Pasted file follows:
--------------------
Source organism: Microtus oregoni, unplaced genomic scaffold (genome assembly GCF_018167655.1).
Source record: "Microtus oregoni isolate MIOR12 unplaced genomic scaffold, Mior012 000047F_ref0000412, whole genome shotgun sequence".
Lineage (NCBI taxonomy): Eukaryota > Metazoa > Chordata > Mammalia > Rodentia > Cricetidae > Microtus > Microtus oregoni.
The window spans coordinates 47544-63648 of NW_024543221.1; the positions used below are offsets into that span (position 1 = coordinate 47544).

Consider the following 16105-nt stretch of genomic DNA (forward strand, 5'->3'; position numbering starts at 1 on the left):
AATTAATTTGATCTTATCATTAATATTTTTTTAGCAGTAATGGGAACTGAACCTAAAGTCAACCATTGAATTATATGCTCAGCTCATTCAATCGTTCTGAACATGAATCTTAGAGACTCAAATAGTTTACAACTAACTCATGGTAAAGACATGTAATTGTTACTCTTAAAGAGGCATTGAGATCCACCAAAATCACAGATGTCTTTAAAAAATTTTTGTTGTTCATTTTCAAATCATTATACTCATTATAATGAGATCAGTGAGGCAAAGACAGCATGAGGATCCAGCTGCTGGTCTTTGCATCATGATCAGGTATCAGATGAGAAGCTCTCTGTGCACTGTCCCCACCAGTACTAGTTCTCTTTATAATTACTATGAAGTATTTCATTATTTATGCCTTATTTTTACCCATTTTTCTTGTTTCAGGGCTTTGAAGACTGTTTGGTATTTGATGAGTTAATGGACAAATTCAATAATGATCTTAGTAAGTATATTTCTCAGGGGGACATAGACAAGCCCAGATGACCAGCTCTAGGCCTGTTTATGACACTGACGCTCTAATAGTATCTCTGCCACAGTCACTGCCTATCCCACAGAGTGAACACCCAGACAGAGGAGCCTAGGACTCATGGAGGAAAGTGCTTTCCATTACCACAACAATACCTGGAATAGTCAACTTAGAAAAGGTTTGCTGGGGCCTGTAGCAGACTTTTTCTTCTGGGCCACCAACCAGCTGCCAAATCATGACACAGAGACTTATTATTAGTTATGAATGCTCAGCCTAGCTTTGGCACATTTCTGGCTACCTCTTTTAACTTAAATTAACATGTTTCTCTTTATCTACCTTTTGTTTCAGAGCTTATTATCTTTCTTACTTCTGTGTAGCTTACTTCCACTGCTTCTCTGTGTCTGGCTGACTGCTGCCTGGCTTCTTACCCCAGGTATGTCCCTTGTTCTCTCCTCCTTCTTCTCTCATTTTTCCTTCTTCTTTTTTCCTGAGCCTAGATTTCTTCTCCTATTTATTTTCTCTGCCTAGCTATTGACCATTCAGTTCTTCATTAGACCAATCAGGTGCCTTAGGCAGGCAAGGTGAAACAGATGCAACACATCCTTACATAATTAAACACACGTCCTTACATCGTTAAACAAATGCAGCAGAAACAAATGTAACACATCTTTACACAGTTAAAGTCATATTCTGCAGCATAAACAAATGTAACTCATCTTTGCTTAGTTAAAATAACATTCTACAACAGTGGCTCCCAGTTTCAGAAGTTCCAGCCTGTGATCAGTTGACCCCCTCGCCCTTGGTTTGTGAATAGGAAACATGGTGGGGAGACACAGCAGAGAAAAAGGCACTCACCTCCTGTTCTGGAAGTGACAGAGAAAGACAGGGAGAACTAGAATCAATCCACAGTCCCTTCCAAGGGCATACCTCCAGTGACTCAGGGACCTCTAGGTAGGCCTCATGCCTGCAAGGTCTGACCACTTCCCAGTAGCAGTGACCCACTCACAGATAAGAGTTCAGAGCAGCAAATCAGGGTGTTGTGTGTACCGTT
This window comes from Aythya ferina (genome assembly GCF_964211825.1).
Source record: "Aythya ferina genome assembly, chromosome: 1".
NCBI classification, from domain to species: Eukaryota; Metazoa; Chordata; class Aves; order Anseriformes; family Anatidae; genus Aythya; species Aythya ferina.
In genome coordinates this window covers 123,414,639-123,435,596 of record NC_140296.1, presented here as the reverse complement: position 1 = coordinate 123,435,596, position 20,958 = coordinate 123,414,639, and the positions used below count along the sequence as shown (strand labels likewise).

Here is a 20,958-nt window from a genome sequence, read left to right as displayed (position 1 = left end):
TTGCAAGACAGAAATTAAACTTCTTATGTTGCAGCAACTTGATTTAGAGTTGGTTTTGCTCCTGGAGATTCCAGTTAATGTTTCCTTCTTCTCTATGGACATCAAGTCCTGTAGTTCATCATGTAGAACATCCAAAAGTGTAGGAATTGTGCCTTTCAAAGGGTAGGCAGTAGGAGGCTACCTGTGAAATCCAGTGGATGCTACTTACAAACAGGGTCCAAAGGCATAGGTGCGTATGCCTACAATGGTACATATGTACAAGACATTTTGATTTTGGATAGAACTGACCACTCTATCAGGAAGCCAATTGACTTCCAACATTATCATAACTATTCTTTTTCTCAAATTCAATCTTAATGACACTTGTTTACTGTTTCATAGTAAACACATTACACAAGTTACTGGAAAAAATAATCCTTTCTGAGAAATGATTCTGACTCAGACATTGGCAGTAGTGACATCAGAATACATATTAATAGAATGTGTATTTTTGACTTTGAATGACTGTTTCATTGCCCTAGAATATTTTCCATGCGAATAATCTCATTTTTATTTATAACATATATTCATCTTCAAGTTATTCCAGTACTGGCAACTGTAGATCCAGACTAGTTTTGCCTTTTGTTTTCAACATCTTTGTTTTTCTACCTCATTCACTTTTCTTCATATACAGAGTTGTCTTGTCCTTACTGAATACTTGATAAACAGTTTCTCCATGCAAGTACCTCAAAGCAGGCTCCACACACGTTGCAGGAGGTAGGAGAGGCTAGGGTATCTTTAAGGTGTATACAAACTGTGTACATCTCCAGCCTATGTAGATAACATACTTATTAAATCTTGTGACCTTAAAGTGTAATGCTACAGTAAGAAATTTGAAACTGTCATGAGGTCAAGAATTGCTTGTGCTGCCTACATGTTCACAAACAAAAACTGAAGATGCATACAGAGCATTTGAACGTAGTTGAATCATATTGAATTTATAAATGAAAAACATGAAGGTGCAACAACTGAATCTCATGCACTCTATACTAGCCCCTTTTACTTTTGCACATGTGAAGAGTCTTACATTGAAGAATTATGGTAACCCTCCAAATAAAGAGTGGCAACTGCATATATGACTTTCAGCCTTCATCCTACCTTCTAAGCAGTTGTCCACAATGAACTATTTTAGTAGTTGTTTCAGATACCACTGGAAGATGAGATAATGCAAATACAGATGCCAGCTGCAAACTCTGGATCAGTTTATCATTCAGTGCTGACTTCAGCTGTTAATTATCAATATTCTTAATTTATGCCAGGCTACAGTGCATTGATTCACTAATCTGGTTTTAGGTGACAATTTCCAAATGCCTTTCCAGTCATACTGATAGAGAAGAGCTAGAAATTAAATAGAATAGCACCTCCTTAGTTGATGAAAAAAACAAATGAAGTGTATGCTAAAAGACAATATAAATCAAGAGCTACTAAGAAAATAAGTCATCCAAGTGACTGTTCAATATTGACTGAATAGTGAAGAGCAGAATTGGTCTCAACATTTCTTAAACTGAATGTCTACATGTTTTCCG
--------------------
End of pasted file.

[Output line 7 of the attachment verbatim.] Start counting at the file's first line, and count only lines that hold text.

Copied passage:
This window comes from Aythya ferina (genome assembly GCF_964211825.1).